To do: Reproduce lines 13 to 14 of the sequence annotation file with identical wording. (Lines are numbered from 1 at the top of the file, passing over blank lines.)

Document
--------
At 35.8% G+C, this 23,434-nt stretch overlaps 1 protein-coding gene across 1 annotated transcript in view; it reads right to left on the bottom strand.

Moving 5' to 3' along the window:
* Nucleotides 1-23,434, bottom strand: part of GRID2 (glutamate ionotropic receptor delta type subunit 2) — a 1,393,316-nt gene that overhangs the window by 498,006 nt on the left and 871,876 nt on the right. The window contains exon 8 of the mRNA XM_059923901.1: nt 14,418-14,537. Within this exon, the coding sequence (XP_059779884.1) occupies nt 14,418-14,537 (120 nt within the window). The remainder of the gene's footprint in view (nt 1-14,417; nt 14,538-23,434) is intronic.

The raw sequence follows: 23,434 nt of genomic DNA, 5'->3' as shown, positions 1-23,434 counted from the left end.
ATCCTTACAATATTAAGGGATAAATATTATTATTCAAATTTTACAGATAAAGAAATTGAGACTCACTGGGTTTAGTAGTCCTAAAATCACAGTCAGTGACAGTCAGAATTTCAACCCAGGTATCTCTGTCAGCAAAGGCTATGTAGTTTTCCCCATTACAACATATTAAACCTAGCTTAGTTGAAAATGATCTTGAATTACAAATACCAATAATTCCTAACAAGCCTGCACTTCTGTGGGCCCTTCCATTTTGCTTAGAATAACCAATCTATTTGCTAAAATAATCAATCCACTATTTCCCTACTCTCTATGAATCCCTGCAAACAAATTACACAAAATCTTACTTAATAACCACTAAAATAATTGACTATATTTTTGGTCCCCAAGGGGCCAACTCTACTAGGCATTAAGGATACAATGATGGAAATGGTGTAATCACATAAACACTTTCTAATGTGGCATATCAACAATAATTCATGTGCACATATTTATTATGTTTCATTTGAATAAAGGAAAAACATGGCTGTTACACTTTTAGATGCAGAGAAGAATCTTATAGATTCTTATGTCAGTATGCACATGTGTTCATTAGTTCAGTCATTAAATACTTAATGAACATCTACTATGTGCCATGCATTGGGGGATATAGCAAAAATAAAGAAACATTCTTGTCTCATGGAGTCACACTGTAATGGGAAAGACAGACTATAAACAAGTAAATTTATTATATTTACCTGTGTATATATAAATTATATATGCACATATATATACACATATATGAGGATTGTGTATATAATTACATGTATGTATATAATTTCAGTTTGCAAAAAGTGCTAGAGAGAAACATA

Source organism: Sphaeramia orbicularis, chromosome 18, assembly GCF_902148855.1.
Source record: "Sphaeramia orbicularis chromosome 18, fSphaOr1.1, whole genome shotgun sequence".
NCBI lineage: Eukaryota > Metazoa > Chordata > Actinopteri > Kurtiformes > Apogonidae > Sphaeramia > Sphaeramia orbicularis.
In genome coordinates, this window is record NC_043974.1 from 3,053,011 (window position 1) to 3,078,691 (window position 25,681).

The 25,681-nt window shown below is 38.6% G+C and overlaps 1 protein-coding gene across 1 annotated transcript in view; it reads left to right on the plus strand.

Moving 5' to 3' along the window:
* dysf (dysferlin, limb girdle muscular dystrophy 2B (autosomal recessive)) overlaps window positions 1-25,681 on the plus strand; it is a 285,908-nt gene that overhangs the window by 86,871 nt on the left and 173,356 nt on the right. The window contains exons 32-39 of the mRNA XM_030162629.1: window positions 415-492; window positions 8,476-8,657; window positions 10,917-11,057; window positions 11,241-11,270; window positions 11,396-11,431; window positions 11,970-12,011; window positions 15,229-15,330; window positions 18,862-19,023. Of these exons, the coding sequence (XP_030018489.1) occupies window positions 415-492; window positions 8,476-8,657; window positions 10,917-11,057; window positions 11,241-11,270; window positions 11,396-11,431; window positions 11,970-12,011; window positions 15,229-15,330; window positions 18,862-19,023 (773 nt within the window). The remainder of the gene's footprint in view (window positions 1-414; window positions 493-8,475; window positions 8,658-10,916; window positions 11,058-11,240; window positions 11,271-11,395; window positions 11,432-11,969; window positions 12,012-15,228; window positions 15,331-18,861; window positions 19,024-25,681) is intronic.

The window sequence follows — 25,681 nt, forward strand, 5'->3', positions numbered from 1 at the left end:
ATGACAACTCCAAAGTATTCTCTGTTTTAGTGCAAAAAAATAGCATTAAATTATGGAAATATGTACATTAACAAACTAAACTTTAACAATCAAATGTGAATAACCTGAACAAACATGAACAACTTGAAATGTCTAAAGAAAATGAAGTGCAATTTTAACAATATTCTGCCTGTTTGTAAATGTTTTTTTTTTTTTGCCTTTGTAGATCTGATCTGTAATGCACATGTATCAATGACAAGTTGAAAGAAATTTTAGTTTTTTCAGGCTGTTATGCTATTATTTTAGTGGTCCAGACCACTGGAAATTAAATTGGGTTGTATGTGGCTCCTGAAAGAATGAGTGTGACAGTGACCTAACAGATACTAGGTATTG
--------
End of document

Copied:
The window sequence follows — 25,681 nt, forward strand, 5'->3', positions numbered from 1 at the left end:
ATGACAACTCCAAAGTATTCTCTGTTTTAGTGCAAAAAAATAGCATTAAATTATGGAAATATGTACATTAACAAACTAAACTTTAACAATCAAATGTGAATAACCTGAACAAACATGAACAACTTGAAATGTCTAAAGAAAATGAAGTGCAATTTTAACAATATTCTGCCTGTTTGTAAATGTTTTTTTTTTTTTGCCTTTGTAGATCTGATCTGTAATGCACATGTATCAATGACAAGTTGAAAGAAATTTTAGTTTTTTCAGGCTGTTATGCTATTATTTTAGTGGTCCAGACCACTGGAAATTAAATTGGGTTGTATGTGGCTCCTGAAAGAATGAGTGTGACAGTGACCTAACAGATACTAGGTATTG